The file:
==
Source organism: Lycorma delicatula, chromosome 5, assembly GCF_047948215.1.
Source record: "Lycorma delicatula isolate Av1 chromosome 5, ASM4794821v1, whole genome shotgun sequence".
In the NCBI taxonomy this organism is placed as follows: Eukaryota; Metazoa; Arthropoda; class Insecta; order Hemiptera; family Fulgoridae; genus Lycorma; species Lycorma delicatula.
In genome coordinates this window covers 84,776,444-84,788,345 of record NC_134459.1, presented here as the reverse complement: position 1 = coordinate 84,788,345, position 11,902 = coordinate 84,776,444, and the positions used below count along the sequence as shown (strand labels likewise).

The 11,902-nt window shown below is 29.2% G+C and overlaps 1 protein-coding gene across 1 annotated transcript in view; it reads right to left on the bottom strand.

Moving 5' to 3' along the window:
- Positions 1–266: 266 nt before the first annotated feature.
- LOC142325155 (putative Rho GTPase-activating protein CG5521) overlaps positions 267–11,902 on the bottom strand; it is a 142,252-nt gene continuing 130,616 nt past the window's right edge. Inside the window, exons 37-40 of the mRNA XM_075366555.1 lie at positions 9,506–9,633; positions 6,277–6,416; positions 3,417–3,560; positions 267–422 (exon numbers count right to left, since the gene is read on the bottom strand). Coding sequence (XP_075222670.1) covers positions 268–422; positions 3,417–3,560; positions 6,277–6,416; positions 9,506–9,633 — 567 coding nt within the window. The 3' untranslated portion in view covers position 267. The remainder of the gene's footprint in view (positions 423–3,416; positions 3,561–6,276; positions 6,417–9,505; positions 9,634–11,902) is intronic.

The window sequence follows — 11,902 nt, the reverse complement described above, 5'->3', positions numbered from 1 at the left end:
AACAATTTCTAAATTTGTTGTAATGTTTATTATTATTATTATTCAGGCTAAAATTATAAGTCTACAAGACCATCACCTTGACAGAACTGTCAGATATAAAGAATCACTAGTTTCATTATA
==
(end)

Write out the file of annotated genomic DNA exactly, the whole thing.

Source organism: Lycorma delicatula, chromosome 5, assembly GCF_047948215.1.
Source record: "Lycorma delicatula isolate Av1 chromosome 5, ASM4794821v1, whole genome shotgun sequence".
In the NCBI taxonomy this organism is placed as follows: Eukaryota; Metazoa; Arthropoda; class Insecta; order Hemiptera; family Fulgoridae; genus Lycorma; species Lycorma delicatula.
In genome coordinates this window covers 84,776,444-84,788,345 of record NC_134459.1, presented here as the reverse complement: position 1 = coordinate 84,788,345, position 11,902 = coordinate 84,776,444, and the positions used below count along the sequence as shown (strand labels likewise).

The 11,902-nt window shown below is 29.2% G+C and overlaps 1 protein-coding gene across 1 annotated transcript in view; it reads right to left on the bottom strand.

Moving 5' to 3' along the window:
- Positions 1–266: 266 nt before the first annotated feature.
- LOC142325155 (putative Rho GTPase-activating protein CG5521) overlaps positions 267–11,902 on the bottom strand; it is a 142,252-nt gene continuing 130,616 nt past the window's right edge. Inside the window, exons 37-40 of the mRNA XM_075366555.1 lie at positions 9,506–9,633; positions 6,277–6,416; positions 3,417–3,560; positions 267–422 (exon numbers count right to left, since the gene is read on the bottom strand). Coding sequence (XP_075222670.1) covers positions 268–422; positions 3,417–3,560; positions 6,277–6,416; positions 9,506–9,633 — 567 coding nt within the window. The 3' untranslated portion in view covers position 267. The remainder of the gene's footprint in view (positions 423–3,416; positions 3,561–6,276; positions 6,417–9,505; positions 9,634–11,902) is intronic.

The window sequence follows — 11,902 nt, the reverse complement described above, 5'->3', positions numbered from 1 at the left end:
AACAATTTCTAAATTTGTTGTAATGTTTATTATTATTATTATTCAGGCTAAAATTATAAGTCTACAAGACCATCACCTTGACAGAACTGTCAGATATAAAGAATCACTAGTTTCATTATA